The Enemy’s Strategy against Christian Leaders

I urge, then, first of all, that petitions, prayers, intercession and thanksgiving be made for all people — for kings and all those in authority… (1 Timothy 2:1-2a, NIV)

Recently, I felt led to spend some time praying for clients I haven’t spoken with in a while, particularly those who have engaged my services for sexual integrity recovery. While many of these clients have done well and have suspended my services because they no longer need the level of support I provide, some I haven’t heard from for unknown reasons. These cases are always sad to me, as I realize they’re out there potentially struggling on thier own with limited or no other support.

It’s especially disheartening when this happens to those at various levels of Christian leadership.

For sometime now, the Enemy has been stepping up attacks against Christian leaders, especially men. Sure, all us men deal with sexual integrity challenges. This is nothing new. But American society is changing rapidly now. Daily, it’s becoming more hostile against those who hold to a traditional, historically biblical worldview. Christian leaders in this category are squarely within the crosshairs of an enemy who desires not just to neutralize them but to take them out completely. And of all the tools I see the Enemy using right now, sexual temptation is number one.

The Sunday school teacher who can’t stay away from Internet porn. The pastor who keeps thinking about an old affair partner. The Christian business leader preoccupied with reading sexually-oriented news items on the Internet. The denominational leader who, though he hasn’t been engaging sin directly, still struggles with the shame of his past choices because he remains isolated from relationships that are safe to talk about such things.

The nature of Christian leadership tends toward isolation and loneliness, anyway. But it’s much worse for those who are in the midst of seriously contending for their sexual integrity.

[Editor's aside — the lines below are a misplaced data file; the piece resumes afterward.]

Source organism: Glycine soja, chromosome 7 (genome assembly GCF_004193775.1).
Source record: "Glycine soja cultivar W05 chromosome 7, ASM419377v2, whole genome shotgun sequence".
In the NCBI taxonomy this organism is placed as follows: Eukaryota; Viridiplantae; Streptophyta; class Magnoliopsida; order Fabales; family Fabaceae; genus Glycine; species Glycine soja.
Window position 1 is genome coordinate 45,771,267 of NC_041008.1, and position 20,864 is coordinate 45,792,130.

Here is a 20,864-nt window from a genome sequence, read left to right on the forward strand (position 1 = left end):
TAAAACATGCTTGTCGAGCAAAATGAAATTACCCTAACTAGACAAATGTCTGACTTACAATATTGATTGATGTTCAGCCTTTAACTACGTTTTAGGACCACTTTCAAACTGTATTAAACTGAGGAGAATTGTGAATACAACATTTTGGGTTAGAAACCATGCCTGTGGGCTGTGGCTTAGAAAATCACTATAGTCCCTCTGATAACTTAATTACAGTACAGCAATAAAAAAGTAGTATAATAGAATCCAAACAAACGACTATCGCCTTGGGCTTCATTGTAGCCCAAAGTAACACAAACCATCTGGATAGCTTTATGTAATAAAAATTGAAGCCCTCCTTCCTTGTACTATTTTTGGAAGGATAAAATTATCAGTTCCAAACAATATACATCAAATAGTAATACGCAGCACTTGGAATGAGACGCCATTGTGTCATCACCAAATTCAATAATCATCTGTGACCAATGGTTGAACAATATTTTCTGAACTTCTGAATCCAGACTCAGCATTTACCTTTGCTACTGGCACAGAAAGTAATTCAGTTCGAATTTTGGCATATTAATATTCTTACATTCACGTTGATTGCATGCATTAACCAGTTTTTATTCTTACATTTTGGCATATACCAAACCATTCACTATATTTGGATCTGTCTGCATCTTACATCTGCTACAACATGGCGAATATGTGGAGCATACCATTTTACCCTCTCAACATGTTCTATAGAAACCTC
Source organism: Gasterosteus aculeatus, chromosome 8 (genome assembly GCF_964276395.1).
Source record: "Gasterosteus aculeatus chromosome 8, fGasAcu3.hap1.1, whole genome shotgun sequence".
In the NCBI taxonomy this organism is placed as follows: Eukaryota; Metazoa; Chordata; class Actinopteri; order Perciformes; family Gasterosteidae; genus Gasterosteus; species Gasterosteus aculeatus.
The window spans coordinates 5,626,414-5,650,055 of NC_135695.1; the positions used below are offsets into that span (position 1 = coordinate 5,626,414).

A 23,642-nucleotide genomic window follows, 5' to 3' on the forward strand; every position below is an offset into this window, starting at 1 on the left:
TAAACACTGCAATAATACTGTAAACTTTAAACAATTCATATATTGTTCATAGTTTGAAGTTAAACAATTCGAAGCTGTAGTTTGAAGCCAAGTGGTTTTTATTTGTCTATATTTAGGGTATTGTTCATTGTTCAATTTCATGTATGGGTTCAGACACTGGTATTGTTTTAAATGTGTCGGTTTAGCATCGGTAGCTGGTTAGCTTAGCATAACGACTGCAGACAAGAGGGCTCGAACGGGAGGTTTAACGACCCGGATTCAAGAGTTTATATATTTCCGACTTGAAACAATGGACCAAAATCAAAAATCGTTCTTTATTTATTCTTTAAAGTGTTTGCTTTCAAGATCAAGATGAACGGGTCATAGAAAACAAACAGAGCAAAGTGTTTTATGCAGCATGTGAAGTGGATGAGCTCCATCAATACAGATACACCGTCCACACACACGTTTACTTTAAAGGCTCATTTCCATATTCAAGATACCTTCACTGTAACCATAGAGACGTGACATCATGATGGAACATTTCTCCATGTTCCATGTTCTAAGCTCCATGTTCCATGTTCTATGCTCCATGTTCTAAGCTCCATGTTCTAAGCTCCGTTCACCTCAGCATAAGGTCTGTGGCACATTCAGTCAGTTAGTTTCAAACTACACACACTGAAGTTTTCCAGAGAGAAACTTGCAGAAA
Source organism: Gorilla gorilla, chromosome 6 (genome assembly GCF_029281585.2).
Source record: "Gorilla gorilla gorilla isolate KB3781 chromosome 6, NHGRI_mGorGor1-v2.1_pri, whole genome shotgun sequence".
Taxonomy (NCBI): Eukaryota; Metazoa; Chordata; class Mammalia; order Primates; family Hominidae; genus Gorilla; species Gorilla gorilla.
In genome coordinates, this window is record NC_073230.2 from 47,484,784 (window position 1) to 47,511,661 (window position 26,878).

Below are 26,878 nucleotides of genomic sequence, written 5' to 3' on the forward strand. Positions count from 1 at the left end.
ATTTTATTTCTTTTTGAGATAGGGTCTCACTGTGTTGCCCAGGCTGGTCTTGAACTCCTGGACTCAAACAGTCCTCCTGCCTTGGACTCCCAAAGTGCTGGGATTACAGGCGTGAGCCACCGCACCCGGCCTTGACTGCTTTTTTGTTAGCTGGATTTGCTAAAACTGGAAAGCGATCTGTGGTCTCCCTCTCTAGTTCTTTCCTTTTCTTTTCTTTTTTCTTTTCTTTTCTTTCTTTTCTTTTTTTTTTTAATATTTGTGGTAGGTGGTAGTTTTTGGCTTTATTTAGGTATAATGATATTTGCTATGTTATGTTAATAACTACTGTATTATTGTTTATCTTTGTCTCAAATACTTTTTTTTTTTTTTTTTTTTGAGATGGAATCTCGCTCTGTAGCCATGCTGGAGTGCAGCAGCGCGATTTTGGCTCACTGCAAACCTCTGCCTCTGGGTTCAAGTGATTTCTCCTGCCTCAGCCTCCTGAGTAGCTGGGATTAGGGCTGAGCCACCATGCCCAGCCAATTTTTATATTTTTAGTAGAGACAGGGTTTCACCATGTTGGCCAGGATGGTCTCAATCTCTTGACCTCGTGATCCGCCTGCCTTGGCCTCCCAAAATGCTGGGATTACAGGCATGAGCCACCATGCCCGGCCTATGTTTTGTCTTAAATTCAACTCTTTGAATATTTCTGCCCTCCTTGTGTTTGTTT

Would you please commit today to pray for your Christian leaders – the ones who lead your church or a nonprofit Christian ministry you believe in? Consider writing them a note of encouragement. You don’t have to tell them what specifically you’re praying for. Just telling them you prayed for them would be an encouragement and would let them know they’re not as alone and ineffective as they’re tempted to believe sometimes.

If you’re in Christian ministry (and if you’re reading this blog, many of you are), would you consider praying a similar prayer for your colleagues in ministry? I would also challenge you to let them know that you’re praying for them, too, whether that means telling them by stepping down the hallway, sending a text or making a phone call.

It doesn’t matter how long it’s been since you’ve spoken with them. Don’t let that be an excuse. I’m sure they’d love to hear from you.

The Bible tells us that prayer changes things. Let’s put it into action, trusting it will have an impact in the spiritual realm – even if we don’t see the results with her physical eyes.

On behalf of those Christian leaders, and on behalf of my clients, thank you.

P.S. If you know a man or Christian leader who’s struggling for integrity or has influence in helping other men who are struggling, please let them know about my sexual integrity recovery services. Pass along my contact information or my website. Or, simply share this article with them. It’s my privilege and honor to help men, especially those in Christian leadership.